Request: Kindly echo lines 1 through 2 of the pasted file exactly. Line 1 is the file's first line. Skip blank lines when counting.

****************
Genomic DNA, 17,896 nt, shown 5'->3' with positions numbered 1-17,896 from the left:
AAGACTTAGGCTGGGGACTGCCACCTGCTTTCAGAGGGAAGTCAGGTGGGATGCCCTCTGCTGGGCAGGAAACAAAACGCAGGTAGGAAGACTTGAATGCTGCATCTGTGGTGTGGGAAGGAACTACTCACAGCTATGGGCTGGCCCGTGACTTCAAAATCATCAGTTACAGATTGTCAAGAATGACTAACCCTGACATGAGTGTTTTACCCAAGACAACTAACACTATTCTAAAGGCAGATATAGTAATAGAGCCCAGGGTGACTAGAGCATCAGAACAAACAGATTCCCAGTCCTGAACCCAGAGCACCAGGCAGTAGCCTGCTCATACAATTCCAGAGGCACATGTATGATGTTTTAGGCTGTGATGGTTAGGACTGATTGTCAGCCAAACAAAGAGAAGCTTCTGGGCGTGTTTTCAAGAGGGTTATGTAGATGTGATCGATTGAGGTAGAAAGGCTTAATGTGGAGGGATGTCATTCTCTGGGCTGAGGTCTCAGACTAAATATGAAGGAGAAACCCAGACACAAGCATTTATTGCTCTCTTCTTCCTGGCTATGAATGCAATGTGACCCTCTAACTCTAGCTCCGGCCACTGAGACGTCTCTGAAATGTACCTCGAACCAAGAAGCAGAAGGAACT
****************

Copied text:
Genomic DNA, 17,896 nt, shown 5'->3' with positions numbered 1-17,896 from the left:
AAGACTTAGGCTGGGGACTGCCACCTGCTTTCAGAGGGAAGTCAGGTGGGATGCCCTCTGCTGGGCAGGAAACAAAACGCAGGTAGGAAGACTTGAATGCTGCATCTGTGGTGTGGGAAGGAACTACTCACAGCTATGGGCTGGCCCGTGACTTCAAAATCATCAGTTACAGATTGTCAAGAATGACTAACCCTGACATGAGTGTTTTACCCAAGACAACTAACACTATTCTAAAGGCAGATATAGTAATAGAGCCCAGGGTGACTAGAGCATCAGAACAAACAGATTCCCAGTCCTGAACCCAGAGCACCAGGCAGTAGCCTGCTCATACAATTCCAGAGGCACATGTATGATGTTTTAGGCTGTGATGGTTAGGACTGATTGTCAGCCAAACAAAGAGAAGCTTCTGGGCGTGTTTTCAAGAGGGTTATGTAGATGTGATCGATTGAGGTAGAAAGGCTTAATGTGGAGGGATGTCATTCTCTGGGCTGAGGTCTCAGACTAAATATGAAGGAGAAACCCAGACACAAGCATTTATTGCTCTCTTCTTCCTGGCTATGAATGCAATGTGACCCTCTAACTCTAGCTCCGGCCACTGAGACGTCTCTGAAATGTACCTCGAACCAAGAAGCAGAAGGAACT